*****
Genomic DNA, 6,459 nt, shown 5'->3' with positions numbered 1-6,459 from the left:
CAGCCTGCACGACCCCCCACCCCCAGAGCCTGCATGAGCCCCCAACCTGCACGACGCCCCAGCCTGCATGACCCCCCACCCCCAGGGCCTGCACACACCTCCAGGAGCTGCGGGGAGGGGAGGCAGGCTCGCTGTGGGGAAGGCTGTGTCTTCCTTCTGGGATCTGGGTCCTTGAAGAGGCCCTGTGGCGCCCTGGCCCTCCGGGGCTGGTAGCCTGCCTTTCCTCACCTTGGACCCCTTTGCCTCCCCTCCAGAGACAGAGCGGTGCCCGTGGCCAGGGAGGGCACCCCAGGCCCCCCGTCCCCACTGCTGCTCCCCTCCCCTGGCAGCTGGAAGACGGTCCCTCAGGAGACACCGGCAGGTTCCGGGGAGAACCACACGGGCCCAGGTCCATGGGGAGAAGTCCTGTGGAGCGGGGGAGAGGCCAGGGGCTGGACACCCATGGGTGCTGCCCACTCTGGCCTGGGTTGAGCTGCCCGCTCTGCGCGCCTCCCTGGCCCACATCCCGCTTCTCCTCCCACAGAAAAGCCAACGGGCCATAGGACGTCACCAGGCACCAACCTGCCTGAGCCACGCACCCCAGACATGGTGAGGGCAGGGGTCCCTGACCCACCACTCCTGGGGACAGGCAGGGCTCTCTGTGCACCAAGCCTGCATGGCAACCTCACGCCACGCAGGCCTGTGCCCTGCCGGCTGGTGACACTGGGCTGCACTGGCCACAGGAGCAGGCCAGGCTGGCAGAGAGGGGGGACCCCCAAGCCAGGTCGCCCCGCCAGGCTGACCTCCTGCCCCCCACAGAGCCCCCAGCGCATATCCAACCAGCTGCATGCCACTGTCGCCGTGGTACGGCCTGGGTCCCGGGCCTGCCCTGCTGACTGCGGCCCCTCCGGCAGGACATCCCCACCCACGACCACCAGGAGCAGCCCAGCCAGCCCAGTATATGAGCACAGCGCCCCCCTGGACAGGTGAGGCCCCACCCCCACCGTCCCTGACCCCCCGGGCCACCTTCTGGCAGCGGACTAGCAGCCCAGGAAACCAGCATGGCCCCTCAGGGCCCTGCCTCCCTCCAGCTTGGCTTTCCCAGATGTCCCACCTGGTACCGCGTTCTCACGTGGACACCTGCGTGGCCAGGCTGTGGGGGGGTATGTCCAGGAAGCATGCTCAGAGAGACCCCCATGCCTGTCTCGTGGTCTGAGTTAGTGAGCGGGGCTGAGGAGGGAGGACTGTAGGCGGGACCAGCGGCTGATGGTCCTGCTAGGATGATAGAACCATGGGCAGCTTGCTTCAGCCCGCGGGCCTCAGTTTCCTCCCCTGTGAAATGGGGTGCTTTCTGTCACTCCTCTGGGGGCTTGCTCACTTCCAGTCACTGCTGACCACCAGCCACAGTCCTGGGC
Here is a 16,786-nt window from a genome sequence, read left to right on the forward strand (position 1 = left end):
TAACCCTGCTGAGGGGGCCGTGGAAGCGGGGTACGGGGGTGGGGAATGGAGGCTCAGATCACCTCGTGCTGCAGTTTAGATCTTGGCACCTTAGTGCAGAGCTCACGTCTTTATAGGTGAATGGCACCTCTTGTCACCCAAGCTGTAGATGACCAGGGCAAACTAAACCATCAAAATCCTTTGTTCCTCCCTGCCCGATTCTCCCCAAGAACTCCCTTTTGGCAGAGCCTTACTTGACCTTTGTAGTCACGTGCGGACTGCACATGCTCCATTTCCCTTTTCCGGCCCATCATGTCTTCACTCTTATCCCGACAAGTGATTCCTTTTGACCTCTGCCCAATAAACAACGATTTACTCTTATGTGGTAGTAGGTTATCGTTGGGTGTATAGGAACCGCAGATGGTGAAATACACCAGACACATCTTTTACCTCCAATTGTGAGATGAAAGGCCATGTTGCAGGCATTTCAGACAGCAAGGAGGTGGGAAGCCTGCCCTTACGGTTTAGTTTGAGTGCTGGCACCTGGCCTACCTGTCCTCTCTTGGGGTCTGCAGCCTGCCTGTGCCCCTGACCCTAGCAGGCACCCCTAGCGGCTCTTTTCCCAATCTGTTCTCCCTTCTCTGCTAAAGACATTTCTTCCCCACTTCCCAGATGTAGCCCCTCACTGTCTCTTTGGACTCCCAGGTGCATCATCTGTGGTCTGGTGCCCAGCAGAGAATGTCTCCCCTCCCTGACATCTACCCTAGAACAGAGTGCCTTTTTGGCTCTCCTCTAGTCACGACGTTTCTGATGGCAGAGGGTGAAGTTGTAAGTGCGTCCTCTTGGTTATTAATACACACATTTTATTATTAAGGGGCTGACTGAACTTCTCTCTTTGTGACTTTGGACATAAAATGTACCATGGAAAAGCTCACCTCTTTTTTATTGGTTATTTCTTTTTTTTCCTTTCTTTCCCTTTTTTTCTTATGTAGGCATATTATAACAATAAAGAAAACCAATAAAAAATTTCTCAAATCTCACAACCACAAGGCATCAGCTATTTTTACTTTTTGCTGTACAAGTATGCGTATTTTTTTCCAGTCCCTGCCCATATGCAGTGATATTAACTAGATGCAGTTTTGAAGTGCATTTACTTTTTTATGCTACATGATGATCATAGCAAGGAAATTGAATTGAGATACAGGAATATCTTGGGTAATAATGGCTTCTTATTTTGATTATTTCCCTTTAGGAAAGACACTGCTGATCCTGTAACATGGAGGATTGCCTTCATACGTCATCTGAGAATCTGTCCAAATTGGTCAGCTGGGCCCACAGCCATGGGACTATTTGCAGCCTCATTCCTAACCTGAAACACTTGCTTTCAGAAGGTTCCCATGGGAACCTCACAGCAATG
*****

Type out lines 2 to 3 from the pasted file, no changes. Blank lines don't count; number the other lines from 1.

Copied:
CAGCCTGCACGACCCCCCACCCCCAGAGCCTGCATGAGCCCCCAACCTGCACGACGCCCCAGCCTGCATGACCCCCCACCCCCAGGGCCTGCACACACCTCCAGGAGCTGCGGGGAGGGGAGGCAGGCTCGCTGTGGGGAAGGCTGTGTCTTCCTTCTGGGATCTGGGTCCTTGAAGAGGCCCTGTGGCGCCCTGGCCCTCCGGGGCTGGTAGCCTGCCTTTCCTCACCTTGGACCCCTTTGCCTCCCCTCCAGAGACAGAGCGGTGCCCGTGGCCAGGGAGGGCACCCCAGGCCCCCCGTCCCCACTGCTGCTCCCCTCCCCTGGCAGCTGGAAGACGGTCCCTCAGGAGACACCGGCAGGTTCCGGGGAGAACCACACGGGCCCAGGTCCATGGGGAGAAGTCCTGTGGAGCGGGGGAGAGGCCAGGGGCTGGACACCCATGGGTGCTGCCCACTCTGGCCTGGGTTGAGCTGCCCGCTCTGCGCGCCTCCCTGGCCCACATCCCGCTTCTCCTCCCACAGAAAAGCCAACGGGCCATAGGACGTCACCAGGCACCAACCTGCCTGAGCCACGCACCCCAGACATGGTGAGGGCAGGGGTCCCTGACCCACCACTCCTGGGGACAGGCAGGGCTCTCTGTGCACCAAGCCTGCATGGCAACCTCACGCCACGCAGGCCTGTGCCCTGCCGGCTGGTGACACTGGGCTGCACTGGCCACAGGAGCAGGCCAGGCTGGCAGAGAGGGGGGACCCCCAAGCCAGGTCGCCCCGCCAGGCTGACCTCCTGCCCCCCACAGAGCCCCCAGCGCATATCCAACCAGCTGCATGCCACTGTCGCCGTGGTACGGCCTGGGTCCCGGGCCTGCCCTGCTGACTGCGGCCCCTCCGGCAGGACATCCCCACCCACGACCACCAGGAGCAGCCCAGCCAGCCCAGTATATGAGCACAGCGCCCCCCTGGACAGGTGAGGCCCCACCCCCACCGTCCCTGACCCCCCGGGCCACCTTCTGGCAGCGGACTAGCAGCCCAGGAAACCAGCATGGCCCCTCAGGGCCCTGCCTCCCTCCAGCTTGGCTTTCCCAGATGTCCCACCTGGTACCGCGTTCTCACGTGGACACCTGCGTGGCCAGGCTGTGGGGGGGTATGTCCAGGAAGCATGCTCAGAGAGACCCCCATGCCTGTCTCGTGGTCTGAGTTAGTGAGCGGGGCTGAGGAGGGAGGACTGTAGGCGGGACCAGCGGCTGATGGTCCTGCTAGGATGATAGAACCATGGGCAGCTTGCTTCAGCCCGCGGGCCTCAGTTTCCTCCCCTGTGAAATGGGGTGCTTTCTGTCACTCCTCTGGGGGCTTGCTCACTTCCAGTCACTGCTGACCACCAGCCACAGTCCTGGGC
Here is a 16,786-nt window from a genome sequence, read left to right on the forward strand (position 1 = left end):